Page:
• Consistent use of face coverings must become the new normal. Over the weekend, Dr. Sara Cody released a video statement encouraging residents to follow these guidelines and their importance to our collective public health. You can share the video with your constituents at this YouTube link. Pop-up Testing Locations and times for the Week of July 13 The pop-up testing program operated by Santa Clara Valley Medical Center continues to provide free diagnostic COVID-19 testing around the County. Nasal swab testing is free for everyone—no health insurance or doctor’s note is required. No appointment is needed; anyone can simply stop by to get tested. A list of popup locations can be found online here. As always, residents can find a testing location across the County at http://www.sccfreetest. org or by calling 2-1-1.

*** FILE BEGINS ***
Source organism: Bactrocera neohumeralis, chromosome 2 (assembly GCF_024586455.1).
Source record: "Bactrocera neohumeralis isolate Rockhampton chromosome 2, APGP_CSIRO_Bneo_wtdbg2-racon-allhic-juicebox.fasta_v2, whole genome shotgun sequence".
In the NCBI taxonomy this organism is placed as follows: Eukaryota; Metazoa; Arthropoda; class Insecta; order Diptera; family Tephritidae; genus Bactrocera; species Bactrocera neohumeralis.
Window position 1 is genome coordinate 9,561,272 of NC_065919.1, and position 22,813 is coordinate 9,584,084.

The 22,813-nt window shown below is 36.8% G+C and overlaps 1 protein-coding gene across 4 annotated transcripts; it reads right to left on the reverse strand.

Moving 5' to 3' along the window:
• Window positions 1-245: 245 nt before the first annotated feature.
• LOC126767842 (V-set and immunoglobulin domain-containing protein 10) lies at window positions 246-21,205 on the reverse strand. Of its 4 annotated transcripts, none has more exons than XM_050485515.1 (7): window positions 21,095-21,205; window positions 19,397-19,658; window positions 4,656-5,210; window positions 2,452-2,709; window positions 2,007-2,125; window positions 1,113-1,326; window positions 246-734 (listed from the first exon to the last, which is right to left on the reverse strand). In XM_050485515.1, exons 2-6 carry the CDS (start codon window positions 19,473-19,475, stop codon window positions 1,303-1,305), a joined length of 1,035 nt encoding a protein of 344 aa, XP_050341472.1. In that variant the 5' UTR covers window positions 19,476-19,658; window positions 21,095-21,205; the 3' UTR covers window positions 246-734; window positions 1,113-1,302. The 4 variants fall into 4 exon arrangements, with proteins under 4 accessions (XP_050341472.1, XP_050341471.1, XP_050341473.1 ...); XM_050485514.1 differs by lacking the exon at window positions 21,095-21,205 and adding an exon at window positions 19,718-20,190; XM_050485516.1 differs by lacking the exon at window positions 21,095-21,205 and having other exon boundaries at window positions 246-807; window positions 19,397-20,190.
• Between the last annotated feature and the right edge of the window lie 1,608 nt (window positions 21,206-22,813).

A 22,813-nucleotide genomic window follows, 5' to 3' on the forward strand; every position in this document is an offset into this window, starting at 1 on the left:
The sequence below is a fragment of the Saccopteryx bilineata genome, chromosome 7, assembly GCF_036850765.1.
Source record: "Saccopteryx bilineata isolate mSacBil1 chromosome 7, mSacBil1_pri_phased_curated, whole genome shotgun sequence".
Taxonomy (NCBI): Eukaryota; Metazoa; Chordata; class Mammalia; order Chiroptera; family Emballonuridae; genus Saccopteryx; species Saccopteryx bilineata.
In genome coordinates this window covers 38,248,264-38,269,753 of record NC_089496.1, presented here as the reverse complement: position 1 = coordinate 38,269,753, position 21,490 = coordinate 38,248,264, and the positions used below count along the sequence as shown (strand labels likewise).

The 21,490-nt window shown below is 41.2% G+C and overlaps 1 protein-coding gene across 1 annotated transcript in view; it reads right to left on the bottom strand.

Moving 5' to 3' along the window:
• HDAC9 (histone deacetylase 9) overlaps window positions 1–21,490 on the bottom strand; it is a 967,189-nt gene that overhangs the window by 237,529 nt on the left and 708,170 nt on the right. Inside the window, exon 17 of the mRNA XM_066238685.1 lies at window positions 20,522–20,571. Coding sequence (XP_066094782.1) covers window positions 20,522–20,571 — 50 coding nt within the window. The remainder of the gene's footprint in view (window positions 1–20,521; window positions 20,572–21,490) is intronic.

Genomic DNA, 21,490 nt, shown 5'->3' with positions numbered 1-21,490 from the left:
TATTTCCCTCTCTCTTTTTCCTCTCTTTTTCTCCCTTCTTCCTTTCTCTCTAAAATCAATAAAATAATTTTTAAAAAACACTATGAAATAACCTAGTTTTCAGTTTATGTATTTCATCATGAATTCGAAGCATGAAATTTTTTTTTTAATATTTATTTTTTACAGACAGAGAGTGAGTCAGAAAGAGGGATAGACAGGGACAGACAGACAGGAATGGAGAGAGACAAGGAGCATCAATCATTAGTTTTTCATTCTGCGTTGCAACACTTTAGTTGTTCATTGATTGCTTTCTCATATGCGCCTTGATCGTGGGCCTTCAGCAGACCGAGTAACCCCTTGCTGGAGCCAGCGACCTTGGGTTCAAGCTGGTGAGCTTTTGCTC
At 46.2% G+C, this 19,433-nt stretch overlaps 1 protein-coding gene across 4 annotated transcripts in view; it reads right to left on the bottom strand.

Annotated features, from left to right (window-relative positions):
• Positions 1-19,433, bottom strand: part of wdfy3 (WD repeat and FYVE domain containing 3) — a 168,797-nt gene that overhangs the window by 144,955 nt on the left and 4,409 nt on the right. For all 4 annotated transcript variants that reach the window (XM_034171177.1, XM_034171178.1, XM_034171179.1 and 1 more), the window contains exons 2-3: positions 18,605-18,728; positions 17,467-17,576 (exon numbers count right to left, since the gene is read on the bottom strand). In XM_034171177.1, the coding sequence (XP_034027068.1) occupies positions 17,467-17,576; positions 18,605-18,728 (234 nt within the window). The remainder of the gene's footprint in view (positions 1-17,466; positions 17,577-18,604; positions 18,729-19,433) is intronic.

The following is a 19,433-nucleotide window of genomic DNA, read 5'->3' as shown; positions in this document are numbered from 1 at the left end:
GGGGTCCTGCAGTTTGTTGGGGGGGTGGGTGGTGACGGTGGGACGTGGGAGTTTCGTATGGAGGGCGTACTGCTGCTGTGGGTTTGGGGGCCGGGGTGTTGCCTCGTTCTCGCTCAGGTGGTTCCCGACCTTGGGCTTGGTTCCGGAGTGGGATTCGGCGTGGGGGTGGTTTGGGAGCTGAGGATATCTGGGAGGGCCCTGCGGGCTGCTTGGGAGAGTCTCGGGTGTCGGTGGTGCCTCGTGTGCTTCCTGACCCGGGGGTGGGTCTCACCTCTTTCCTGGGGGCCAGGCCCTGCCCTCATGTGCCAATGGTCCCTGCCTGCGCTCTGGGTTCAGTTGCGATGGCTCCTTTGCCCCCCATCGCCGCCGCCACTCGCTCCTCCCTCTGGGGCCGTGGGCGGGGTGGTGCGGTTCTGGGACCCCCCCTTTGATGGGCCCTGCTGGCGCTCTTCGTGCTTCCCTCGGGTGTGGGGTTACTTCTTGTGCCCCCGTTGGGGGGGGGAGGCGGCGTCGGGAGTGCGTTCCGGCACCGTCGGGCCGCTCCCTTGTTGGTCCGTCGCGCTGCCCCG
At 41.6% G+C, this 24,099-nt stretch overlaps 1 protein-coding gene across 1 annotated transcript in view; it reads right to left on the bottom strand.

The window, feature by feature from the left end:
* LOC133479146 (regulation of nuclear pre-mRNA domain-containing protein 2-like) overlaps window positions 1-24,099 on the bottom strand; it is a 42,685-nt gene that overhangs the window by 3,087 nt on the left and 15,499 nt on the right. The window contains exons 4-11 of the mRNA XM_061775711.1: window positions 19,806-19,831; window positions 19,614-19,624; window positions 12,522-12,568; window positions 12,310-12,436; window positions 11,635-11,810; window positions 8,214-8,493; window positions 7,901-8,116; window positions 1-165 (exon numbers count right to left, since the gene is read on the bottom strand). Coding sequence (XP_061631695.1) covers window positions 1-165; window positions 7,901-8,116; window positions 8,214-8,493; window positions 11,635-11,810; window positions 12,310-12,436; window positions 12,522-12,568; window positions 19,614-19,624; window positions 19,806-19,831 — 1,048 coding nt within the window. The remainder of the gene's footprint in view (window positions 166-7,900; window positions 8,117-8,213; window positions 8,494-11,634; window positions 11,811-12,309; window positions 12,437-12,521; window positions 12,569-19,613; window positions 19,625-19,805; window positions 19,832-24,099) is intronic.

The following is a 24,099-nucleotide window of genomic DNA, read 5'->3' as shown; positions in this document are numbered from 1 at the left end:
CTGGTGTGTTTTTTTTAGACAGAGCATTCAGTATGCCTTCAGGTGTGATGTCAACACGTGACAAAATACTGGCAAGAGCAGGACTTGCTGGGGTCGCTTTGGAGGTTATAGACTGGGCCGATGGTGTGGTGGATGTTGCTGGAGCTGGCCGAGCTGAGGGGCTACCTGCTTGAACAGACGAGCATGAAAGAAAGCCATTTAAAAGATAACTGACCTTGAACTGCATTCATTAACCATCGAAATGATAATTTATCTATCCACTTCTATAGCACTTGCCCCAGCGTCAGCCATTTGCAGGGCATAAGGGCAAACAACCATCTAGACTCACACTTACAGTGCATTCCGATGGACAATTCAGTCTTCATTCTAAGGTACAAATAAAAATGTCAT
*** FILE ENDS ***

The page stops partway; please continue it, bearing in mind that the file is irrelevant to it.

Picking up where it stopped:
• County of Santa Clara Service Center – Auditorium: 1555 Berger Dr., San José, CA - Tuesday, July 14 through Friday, July 17 from 10:00 a.m. to 3:00 p.m. • Independence High School – C Commons: 617 North Jackson Avenue, San José - Tuesday, July 14 through Friday, July 17 from 10:00 a.m. to 3:00 p.m. • South County Annex (formerly Del Buono Elementary): 9300 Wren Avenue, Gilroy - Tuesday, July 14 through Friday, July 17 from 1:00 p.m. to 6:00 p.m. - Saturday, July 18 from 9:00 a.m. to 2:00 p.m. Large Healthcare System Testing Dashboard Launched The County published a new online dashboard tracking COVID-19 testing by large healthcare systems and their clinics, including the County of Santa Clara Health System, Kaiser Permanente, Palo Alto Medical Foundation/Sutter Health, El Camino Health, Stanford Healthcare, and HCA Healthcare, which includes Regional Medical Center of San Jose and Good Samaritan Hospital. The dashboard shows the rate and number of tests performed by these systems in the past week. A June 10 Health Order required all